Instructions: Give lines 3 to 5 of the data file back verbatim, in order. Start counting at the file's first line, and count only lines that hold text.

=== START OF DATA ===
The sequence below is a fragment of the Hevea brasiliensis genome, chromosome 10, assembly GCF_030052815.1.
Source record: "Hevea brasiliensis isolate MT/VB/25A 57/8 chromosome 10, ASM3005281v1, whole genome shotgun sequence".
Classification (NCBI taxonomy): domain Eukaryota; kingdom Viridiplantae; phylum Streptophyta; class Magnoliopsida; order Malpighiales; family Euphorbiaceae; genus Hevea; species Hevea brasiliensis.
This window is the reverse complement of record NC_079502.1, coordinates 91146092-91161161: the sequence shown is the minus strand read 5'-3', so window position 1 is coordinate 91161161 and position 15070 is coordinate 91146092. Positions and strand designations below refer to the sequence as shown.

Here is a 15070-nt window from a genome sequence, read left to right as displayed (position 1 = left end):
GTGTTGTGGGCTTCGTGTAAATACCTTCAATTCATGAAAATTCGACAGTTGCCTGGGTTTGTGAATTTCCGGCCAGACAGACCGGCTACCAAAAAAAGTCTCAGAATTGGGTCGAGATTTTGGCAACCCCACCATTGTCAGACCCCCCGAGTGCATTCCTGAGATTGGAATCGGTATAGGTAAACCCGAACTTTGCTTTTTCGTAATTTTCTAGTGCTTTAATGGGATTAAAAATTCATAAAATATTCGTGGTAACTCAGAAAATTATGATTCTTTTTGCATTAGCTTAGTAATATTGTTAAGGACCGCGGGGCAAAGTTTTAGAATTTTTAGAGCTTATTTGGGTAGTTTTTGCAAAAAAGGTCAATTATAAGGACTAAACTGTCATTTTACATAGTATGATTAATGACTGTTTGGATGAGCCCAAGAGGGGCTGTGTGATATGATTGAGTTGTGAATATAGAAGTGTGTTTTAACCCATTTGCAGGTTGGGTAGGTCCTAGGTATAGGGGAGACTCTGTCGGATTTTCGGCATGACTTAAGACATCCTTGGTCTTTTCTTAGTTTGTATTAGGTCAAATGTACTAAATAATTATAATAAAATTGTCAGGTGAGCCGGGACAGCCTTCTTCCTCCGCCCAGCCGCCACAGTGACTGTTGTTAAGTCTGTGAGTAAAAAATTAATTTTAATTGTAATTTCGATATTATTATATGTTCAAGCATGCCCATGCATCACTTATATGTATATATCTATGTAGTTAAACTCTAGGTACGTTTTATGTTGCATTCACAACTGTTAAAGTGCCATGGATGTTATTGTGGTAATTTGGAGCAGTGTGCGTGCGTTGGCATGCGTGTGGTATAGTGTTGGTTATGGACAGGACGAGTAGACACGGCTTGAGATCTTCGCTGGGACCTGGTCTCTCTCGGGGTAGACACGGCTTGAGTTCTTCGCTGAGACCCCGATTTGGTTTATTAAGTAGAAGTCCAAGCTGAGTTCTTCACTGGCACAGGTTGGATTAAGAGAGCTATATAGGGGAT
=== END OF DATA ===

Classification (NCBI taxonomy): domain Eukaryota; kingdom Viridiplantae; phylum Streptophyta; class Magnoliopsida; order Malpighiales; family Euphorbiaceae; genus Hevea; species Hevea brasiliensis.
This window is the reverse complement of record NC_079502.1, coordinates 91146092-91161161: the sequence shown is the minus strand read 5'-3', so window position 1 is coordinate 91161161 and position 15070 is coordinate 91146092. Positions and strand designations below refer to the sequence as shown.

Here is a 15070-nt window from a genome sequence, read left to right as displayed (position 1 = left end):